youth, passion, sex, humor bounce off the stage, fulfilling the promise of the Royal Ballet’s choreographer’s first creation for
San Francisco Ballet, “Hummingbird” (reviewed in these pages**) set to a throbbing score by Philip Glass. This time it’s an equally
exciting, throbbing piece by John Adams, forward-driving like a night train. Adams calls his “Fearful Symmetries” “traveling
music, music that gives the impression of continuous movement over a shifting landscape.” The piece has been choreographed a
number of times (by Peter Martins, for example), and no wonder: the moods of the trip are rich and colorful, evoking film
noir suspense, Blues melancholy, and youthful, West Side Story-like punch (beautifully performed by the San Francisco Ballet Orchestra under Martin West).
What is immediately striking is the visible joy and enthusiasm of all 16 dancers in this new creation. Scarlett’s choreographic
language is an emotionally infused amalgam of classical, jazzy, modern, Broadway, Hip Hop, and Bump and Grind, with high
technical and acrobatic demands that the company seems to toss off with a smile.
Scarlett’s rendition of the “fiendishliy difficult” piece makes the
most of John Adam’s theme: William Blake’s poem “The Tyger” with its famous lines, “What immortal hand or eye/ Could frame
thy fearful symmetry.” Feline velocity is delivered with a nonchalant permission to let the body be natural and relaxed,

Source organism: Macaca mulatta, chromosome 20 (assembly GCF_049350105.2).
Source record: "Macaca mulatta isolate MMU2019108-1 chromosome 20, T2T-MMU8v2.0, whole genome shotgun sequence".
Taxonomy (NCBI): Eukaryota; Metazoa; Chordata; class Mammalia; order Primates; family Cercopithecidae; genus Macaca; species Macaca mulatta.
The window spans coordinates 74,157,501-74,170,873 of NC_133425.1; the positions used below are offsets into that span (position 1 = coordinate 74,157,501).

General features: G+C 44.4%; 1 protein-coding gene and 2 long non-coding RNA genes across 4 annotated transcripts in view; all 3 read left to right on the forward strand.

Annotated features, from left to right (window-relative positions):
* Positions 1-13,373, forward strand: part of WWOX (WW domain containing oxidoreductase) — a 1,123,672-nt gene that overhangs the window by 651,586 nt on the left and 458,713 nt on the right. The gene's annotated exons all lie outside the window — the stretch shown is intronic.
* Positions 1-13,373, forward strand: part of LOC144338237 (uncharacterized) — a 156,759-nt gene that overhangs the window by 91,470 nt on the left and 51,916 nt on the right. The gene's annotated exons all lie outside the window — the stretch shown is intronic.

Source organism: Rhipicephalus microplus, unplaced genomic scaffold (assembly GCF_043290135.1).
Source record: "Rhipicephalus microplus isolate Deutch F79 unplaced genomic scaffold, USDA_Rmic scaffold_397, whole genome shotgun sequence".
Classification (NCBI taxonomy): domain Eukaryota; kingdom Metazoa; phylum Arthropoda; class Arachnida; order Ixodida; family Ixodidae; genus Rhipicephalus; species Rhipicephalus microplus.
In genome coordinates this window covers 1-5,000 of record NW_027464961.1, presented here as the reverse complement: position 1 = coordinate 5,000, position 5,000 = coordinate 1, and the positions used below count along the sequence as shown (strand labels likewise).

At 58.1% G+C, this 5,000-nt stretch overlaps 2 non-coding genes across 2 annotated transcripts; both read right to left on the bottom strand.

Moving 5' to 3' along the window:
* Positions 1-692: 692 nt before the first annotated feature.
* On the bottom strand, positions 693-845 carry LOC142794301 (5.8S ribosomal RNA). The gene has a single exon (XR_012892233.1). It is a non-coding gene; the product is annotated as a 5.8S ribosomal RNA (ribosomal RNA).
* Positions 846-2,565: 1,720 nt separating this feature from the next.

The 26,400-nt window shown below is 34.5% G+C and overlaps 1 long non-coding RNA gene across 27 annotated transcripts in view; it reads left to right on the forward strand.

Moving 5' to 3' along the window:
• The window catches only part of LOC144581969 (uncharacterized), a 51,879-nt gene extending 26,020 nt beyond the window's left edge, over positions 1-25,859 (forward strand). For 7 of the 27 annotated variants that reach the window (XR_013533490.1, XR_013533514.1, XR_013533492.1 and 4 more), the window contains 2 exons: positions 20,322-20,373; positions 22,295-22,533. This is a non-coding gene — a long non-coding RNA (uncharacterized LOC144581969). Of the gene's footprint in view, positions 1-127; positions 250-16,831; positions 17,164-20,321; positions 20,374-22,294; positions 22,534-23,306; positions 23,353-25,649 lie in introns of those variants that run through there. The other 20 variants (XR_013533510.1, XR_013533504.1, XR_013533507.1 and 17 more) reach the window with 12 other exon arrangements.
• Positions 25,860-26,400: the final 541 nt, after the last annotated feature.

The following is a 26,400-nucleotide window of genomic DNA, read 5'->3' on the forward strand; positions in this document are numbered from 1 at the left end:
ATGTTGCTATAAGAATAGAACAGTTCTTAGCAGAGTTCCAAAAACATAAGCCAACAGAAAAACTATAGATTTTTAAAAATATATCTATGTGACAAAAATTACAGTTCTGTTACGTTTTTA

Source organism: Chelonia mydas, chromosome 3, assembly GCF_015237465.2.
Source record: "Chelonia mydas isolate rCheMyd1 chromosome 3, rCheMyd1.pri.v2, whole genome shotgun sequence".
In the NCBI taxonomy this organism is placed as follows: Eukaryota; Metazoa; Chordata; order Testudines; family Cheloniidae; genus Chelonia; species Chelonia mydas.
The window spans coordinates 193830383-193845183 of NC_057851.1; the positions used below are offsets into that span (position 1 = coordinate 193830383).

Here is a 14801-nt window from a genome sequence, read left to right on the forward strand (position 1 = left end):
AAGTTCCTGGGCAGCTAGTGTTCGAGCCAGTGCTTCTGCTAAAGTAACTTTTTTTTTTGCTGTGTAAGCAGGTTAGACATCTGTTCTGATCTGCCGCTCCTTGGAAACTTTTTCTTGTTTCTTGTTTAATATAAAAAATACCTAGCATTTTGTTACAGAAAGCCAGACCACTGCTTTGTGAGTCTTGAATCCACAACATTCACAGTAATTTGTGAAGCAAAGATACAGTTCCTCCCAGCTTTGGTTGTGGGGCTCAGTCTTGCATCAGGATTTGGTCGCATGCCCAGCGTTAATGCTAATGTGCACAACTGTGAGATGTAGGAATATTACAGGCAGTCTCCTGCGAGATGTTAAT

even odd or off-position. Tension explodes with a pounce in shifts of motion, lifts, spins, shoulders rolling, hips rotating,
arms and fists pumping. There is a moment when the stomping rhythm calls up the visceral threat of nature in Stravinsky’s “Rite of Spring.”
The women this time are without point shoes: the choreographer wanted to see them as “gender-ambiguous” and
“more part of a pack.” Everyone (except one skirted dancer) is in black, stretchy-silky leotards, appearing and disappearing from
a black back-drop as if from a dark jungle night. The night turns contemporary with white neon bars lighting up in different
geometrical patterns, but this night still keeps the dancers in the shade, so to speak, insisting on its mysteries.
A stark solo brings out principal Gennadi Nedvigin’s muscular prowess, but his costume oddly throttles him with a short
-cropped, lacy top that creeps up around his throat and neck, distracting almost like a “wardrobe malfunction.” An intense,
sexy passage takes one couple out of the “pack”: Lorena Feijoo (in the skirt) and Luke Ingham dance a seduction scene that
could be called “full frontal impact,” and Feijoo is at her best as a sinuous, hot, commanding femme fatale.
At the end, the pleasure ride of pulsing music and feral velocity suddenly turns quiet. A couple in soft white, Yuan Yuan Tan and
Pascal Molat, dance a serene, enigmatic pas de deux that seems to gaze back at the classical canon. Tan’s extraordinary feet and
legs (featured here to full effect) and her exquisite grace seem to evoke the spiritual yearning of Blake’s poem, the wise and
somewhat sad recognition that we can’t “frame” or apprehend the grand scheme—the “fearful symmetries,” of creation. It is a
tender, lyrical, questioning ending.
Scarlett is working on a new co-production between the Royal Ballet and San Francisco Ballet: an evening-length
“Frankenstein.” Something to look forward to next year.
Photos —Erik Tomasson